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The Westminster Diet and Health Forum “aims to provide the premier environment where parliamentarians, senior policy advisors, regulators and other decision makers can discuss critical issues, and exchange ideas and information with leaders from industry, responsible interest groups, analysts, academics, journalists and others”.

Their meeting on Thursday 5 July 2007 had the title “Integrating Complementary and Conventional Approaches to Health Care”. Despite some good contributions by Edzard Ernst and Simon Singh, the meeting failed to live up to the aims of the forum, partly because the representatives from the Department of Health failed to turn up (because of the changes following the accession of Gordon Brown), and partly because of the choice of speakers. For a start the audience consisted almost entirely of advocates of various forms of alternative medicine. And the meeting was chaired by David Tredinnick MP (Cons, Bosworth). This is what the BBC News profile says about him.

David Tredinnick is an old style Conservative MP, being an Eton-educated former Guards officer, who has sat in the Commons since 1987.However, his ambition for high office was thwarted by his role in one of the sleaze stories which helped to sink the Major government.He accepted £1,000 from an undercover reporter to ask parliamentary questions about a fictitious drug.He was obliged to resign from his role as a PPS and was suspended from the Commons for 20 sitting days. He has not sat on the frontbench since.He is an orthodox Conservative loyalist, though he is more supportive of the European Union than many of his colleagues.He has, however, carved himself a niche as the Commons’ most enthusiastic supporter of complementary medicine.He has wearied successive health secretaries with his persistent advocacy of any and all homeopathic remedies.He has also supported their use in prisons and even suggested them as an aid in alleviating the foot and mouth crisis.

The chairmanship was punctuated by party political speeches, and, more remarkably, by the apparently serious assertion that he was aware of a psychiatric hospital that doubled its staff at full moon (this is an old urban myth, and is, of course, quite untrue). His advocacy of homeopathic borax as a way to control the 2001 epidemic of foot and mouth diease can be read here.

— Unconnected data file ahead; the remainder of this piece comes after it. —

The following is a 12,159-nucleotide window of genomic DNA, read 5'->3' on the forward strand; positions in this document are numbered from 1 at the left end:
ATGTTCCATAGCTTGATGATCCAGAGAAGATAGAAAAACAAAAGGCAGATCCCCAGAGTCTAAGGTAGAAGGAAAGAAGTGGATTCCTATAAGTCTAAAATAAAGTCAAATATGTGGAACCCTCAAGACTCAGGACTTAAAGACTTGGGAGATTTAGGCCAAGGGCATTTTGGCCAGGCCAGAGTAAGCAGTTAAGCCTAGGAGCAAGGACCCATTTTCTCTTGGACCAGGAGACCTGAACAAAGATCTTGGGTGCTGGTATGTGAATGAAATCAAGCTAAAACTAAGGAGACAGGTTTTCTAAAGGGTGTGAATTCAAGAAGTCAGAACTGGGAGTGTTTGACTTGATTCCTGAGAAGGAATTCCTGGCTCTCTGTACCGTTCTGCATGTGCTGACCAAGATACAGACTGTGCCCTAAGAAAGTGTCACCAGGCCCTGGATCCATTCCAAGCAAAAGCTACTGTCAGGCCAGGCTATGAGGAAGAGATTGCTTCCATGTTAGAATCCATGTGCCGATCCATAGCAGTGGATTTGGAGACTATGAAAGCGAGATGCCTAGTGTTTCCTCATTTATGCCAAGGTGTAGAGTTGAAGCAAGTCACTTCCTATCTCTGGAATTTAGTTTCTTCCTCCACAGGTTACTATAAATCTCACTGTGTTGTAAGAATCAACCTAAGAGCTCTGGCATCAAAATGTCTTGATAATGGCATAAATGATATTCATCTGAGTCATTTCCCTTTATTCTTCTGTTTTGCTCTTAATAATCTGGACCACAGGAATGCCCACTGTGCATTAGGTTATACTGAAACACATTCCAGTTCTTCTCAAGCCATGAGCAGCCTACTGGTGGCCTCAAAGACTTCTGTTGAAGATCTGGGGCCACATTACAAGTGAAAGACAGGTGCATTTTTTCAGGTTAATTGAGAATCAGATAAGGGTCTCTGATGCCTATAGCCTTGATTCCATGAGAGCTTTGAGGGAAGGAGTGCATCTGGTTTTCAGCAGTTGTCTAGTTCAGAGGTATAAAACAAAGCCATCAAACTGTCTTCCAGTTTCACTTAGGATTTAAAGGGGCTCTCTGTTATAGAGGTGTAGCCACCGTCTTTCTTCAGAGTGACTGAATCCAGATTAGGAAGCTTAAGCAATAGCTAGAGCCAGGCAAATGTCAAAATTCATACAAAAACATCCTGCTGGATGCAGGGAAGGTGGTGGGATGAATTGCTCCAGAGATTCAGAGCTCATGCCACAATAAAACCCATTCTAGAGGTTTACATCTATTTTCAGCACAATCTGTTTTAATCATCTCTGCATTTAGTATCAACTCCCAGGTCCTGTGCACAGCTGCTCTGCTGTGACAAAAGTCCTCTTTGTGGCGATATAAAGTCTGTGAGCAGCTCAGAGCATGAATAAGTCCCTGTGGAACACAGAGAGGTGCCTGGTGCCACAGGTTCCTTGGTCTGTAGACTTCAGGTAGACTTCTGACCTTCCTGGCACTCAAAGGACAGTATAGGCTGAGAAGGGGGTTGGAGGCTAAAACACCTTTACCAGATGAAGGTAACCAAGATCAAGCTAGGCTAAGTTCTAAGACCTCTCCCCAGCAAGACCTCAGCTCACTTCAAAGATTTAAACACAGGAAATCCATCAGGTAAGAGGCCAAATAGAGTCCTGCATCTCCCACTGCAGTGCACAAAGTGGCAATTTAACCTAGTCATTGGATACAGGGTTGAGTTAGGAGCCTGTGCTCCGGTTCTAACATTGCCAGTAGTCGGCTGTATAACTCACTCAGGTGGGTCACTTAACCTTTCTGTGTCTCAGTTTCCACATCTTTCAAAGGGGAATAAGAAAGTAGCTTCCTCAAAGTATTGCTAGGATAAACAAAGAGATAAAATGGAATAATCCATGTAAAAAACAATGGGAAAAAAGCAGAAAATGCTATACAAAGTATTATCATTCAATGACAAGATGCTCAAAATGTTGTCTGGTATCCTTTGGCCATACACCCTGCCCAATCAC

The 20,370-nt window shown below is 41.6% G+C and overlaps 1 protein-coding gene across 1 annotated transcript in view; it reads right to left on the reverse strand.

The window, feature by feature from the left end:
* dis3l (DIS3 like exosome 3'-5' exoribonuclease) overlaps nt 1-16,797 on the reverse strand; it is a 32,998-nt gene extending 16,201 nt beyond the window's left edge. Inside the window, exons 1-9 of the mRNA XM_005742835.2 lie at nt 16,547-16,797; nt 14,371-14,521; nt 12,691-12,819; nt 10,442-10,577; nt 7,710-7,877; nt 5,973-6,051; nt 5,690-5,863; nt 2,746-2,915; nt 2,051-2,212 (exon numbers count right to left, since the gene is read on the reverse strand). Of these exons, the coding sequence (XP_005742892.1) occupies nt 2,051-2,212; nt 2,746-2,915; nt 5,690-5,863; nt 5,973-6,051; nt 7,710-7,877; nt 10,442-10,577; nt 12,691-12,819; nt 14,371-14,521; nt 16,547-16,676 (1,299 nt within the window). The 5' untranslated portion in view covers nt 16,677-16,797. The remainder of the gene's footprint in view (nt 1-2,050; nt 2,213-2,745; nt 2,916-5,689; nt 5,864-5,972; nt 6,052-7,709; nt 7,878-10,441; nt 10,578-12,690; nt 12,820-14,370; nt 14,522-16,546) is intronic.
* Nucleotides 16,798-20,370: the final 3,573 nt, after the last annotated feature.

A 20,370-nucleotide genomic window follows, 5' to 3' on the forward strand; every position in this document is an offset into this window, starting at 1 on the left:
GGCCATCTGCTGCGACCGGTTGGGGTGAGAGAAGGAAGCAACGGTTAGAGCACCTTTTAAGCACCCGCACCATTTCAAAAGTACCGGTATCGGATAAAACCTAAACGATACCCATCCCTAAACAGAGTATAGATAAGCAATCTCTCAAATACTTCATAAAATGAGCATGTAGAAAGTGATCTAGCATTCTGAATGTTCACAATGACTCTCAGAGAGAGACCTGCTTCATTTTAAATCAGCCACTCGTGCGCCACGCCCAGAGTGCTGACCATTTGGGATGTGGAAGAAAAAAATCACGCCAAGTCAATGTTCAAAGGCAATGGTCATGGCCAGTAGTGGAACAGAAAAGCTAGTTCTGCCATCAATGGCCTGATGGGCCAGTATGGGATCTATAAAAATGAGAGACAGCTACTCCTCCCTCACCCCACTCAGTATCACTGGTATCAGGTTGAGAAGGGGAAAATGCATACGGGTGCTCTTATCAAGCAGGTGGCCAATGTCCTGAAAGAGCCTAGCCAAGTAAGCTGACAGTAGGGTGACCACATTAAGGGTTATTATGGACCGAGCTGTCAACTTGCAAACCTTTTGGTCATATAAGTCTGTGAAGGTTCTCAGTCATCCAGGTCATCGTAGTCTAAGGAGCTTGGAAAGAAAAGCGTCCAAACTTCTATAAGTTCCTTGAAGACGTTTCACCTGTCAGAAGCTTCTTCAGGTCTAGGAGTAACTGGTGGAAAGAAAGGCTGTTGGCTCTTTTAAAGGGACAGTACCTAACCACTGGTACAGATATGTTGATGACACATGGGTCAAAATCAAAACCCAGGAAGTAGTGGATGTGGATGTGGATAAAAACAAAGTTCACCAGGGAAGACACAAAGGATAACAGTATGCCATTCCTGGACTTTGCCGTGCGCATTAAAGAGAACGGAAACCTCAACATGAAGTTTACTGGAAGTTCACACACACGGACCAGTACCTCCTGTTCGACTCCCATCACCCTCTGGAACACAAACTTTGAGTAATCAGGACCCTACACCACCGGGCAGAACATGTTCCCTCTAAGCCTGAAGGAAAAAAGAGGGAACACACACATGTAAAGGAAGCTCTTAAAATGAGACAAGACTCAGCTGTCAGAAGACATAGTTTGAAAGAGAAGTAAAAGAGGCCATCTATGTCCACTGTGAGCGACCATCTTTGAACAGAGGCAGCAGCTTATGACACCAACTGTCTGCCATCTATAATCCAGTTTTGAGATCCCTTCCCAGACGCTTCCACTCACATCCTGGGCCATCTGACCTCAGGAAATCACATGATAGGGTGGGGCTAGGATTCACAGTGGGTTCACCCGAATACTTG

Picture of David Tredinnick MP from the Conservative Party

Kim Lavely, chief executive of the Prince’s Foundation for Integrated Health (FIH), was chosen as the keynote speaker. She made (several times) the quite remarkable assertion that Prince’s Foundation did not advocate complementary medicine. That’s not quite the impression given by their web site, and I have to say I find the dissimulation of speeches like this hard to take. Just as with her boss, the Prince of Wales, the message seems to be tailored to the audience.Kim Lavely, and Boo Armstrong (of GetWell UK), tried to persuade me that the ‘audit’ of the effects of Pater Hain’s infliction of privatised alternative medicine in Northern Ireland would tell us something useful.Of course it won’t provide any useful information. The efforts of Ben Goldacre to explain to the public what constitutes a trial and what doesn’t have not made much progress here. Edzard Ernst’s request for an example of a treatment that could not be tested in a randomised controlled trial produced no response.

Regulation of complementary medicine is the topic that occupied much of the time. The obvious question is ‘how can one have a professional body for a therapy that doesn’t work?’. This crucial question was consistently ignored. Alternative medicine advocates are mostly desparate to gain respectability by becoming regulated professionals, though only, of course, as along as the regulations do not require them to demonstrate that they can actually benefit patients (see letter to The Times).

The Council for Healthcare Regulatory Excellence (CHRE) is yet another quango. I was unaware of its existence until their “head of Fitness to practice” gave a talk. This organisation gets over £2 million per year of taxpayer’s money. What does it do? Well “CHRE is a statutory overarching body, covering all of the United Kingdom and separate from Government, established from April 2003. It promotes best practice and consistency in the regulation of healthcare professionals by the following nine regulatory bodies”. But these bodies include not only the General Medical Council and the General Dental Council, but also the two forms of alternative medicine that have so far succeeded in getting ‘regulated’ status, the General Chiropractic Council and the General Osteopathic Council (for information on Chiropractic see below and here).

H.L. Mencken (1924) on chiropractic
“This preposterous quackery flourishes lushly in the back reaches of the Republic, and begins to conquer the less civilized folk of the big cities.” (source)

I asked the CHRE representative, Mike Andrews, what would happen if a question of fitness to practice in medicine arose that involved inappropriate use of form of alternative medicine that was also represented by CHRE, but of course I got no answer. Such cases have happened in the UK, for example Dr Marisa Viegas was suspended by the GMC advising a patient to stop heart medication which led to her death. And a Dutch doctor was struck off the register after the death of Sylvia Millecam.

The CHRE seems to be yet another expensive form of ‘box-ticking’ bureaucratic regulation that ends up doing more harm than good. We have become very familiar with such things in universities, where “quality assurance regulators” approve people like Patrick Holford, and pursue policies that end up harming good science, not helping it.

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